Regeneration with a human face

Take a look at the picture in the first slide [see above] of people admiring the fountains and stainless steel artwork at Sheffield station. Does it make you proud to be part of this city?

Now take another look at the picture and the people in it. Ask yourself a question: are they strivers or skivers? Are they workers or shirkers? Which box should we put them into: people who are contributing to society, or people who are taking from it?

Of course the question sounds absurd. But while the physical regeneration of Sheffield is brought to life by all sorts of people, we have welfare policies that suggest only certain types of people have value.

This paper is a short exploration of how we can breathe new life into concepts of regeneration so that they recognise and value the connections between people and places, and create lasting value for the people and places that need it most. I’m going to start with a brief look back over some of the ideas and policies that got us where we are today; highlight some difficulties in the way the regeneration debate is currently framed; and then focus more specifically on the approach and recommendations that came out of a report I recently wrote for the think tank ResPublica, Responsible Recovery.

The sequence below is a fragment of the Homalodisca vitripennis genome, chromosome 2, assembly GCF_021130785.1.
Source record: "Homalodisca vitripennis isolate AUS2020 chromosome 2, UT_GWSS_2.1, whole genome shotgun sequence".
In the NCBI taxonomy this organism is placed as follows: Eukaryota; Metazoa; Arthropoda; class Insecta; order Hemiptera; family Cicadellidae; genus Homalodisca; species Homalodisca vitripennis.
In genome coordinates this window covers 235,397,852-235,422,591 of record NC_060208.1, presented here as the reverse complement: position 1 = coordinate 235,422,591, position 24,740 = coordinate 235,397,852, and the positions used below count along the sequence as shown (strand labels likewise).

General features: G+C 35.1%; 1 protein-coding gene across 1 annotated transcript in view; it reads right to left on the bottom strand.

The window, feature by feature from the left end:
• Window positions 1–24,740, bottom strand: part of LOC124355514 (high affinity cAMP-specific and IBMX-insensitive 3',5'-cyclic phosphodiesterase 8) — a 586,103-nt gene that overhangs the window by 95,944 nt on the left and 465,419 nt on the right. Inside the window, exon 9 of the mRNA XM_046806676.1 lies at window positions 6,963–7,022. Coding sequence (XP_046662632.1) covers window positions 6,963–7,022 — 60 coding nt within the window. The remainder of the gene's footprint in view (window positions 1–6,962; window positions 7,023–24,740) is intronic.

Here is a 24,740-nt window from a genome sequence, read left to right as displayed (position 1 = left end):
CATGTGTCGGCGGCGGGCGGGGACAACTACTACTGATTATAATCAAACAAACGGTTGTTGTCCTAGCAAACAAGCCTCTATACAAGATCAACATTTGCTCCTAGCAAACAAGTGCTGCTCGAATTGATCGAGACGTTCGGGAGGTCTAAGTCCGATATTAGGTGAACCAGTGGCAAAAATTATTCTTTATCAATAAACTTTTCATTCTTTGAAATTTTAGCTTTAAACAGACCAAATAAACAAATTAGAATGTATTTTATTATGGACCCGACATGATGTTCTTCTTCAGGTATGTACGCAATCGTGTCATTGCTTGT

By way of contextualising all of that I’d like to briefly consider the idea of ‘home’. Any attempt to grapple with what policy experts call the ‘wicked issues’ of persistent poverty and deprivation sooner or later rubs up against the question of why people often stay in places that appear to have very poor prospects, and why certain places are disproportionately populated by people whose life prospects are very poor.

The dynamic of how those factors work together is often presented negatively: people and places are problems. But people living in poor areas more often than not feel a genuine attachment to their communities and neighbours. A couple of years ago there was an ethnographic study of people in Stockbridge Village, one of Liverpool’s more notorious overspill estates: the title the researchers used was a quote from a local resident: ‘We’re lovely, us people in Stockbridge’.[1] Local people will often see positives to their communities that are lost in a ‘deficit model’ of regeneration that simply problematises them.